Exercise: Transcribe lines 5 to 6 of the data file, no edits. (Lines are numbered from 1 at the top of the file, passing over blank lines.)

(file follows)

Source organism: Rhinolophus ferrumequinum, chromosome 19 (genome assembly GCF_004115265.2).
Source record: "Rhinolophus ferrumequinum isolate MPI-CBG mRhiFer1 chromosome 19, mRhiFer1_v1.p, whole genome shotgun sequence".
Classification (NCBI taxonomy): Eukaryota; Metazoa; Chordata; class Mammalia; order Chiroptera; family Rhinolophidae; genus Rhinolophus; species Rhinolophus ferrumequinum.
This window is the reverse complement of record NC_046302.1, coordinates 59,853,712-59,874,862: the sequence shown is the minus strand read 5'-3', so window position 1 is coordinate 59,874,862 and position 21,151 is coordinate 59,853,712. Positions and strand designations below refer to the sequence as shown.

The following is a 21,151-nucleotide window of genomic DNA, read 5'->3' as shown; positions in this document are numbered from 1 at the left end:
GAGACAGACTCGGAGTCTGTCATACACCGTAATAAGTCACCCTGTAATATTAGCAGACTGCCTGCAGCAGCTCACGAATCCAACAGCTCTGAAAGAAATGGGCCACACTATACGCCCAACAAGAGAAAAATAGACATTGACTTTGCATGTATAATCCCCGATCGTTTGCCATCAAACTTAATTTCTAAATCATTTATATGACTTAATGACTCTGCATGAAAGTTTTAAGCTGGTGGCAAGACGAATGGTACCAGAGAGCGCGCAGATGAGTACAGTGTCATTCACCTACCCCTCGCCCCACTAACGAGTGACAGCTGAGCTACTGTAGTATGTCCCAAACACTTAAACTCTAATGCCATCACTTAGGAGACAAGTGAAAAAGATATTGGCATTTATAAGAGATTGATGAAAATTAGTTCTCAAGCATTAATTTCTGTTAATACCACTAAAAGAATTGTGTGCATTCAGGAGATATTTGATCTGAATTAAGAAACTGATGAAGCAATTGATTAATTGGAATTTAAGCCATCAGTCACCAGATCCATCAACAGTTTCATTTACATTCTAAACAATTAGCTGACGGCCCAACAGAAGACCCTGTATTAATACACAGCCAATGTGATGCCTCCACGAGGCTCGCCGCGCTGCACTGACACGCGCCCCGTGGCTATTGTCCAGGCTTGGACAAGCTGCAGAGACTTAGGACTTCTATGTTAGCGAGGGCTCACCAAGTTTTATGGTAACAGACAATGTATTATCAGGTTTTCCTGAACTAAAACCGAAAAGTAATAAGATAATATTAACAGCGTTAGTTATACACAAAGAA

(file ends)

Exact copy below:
The following is a 21,151-nucleotide window of genomic DNA, read 5'->3' as shown; positions in this document are numbered from 1 at the left end:
GAGACAGACTCGGAGTCTGTCATACACCGTAATAAGTCACCCTGTAATATTAGCAGACTGCCTGCAGCAGCTCACGAATCCAACAGCTCTGAAAGAAATGGGCCACACTATACGCCCAACAAGAGAAAAATAGACATTGACTTTGCATGTATAATCCCCGATCGTTTGCCATCAAACTTAATTTCTAAATCATTTATATGACTTAATGACTCTGCATGAAAGTTTTAAGCTGGTGGCAAGACGAATGGTACCAGAGAGCGCGCAGATGAGTACAGTGTCATTCACCTACCCCTCGCCCCACTAACGAGTGACAGCTGAGCTACTGTAGTATGTCCCAAACACTTAAACTCTAATGCCATCACTTAGGAGACAAGTGAAAAAGATATTGGCATTTATAAGAGATTGATGAAAATTAGTTCTCAAGCATTAATTTCTGTTAATACCACTAAAAGAATTGTGTGCATTCAGGAGATATTTGATCTGAATTAAGAAACTGATGAAGCAATTGATTAATTGGAATTTAAGCCATCAGTCACCAGATCCATCAACAGTTTCATTTACATTCTAAACAATTAGCTGACGGCCCAACAGAAGACCCTGTATTAATACACAGCCAATGTGATGCCTCCACGAGGCTCGCCGCGCTGCACTGACACGCGCCCCGTGGCTATTGTCCAGGCTTGGACAAGCTGCAGAGACTTAGGACTTCTATGTTAGCGAGGGCTCACCAAGTTTTATGGTAACAGACAATGTATTATCAGGTTTTCCTGAACTAAAACCGAAAAGTAATAAGATAATATTAACAGCGTTAGTTATACACAAAGAA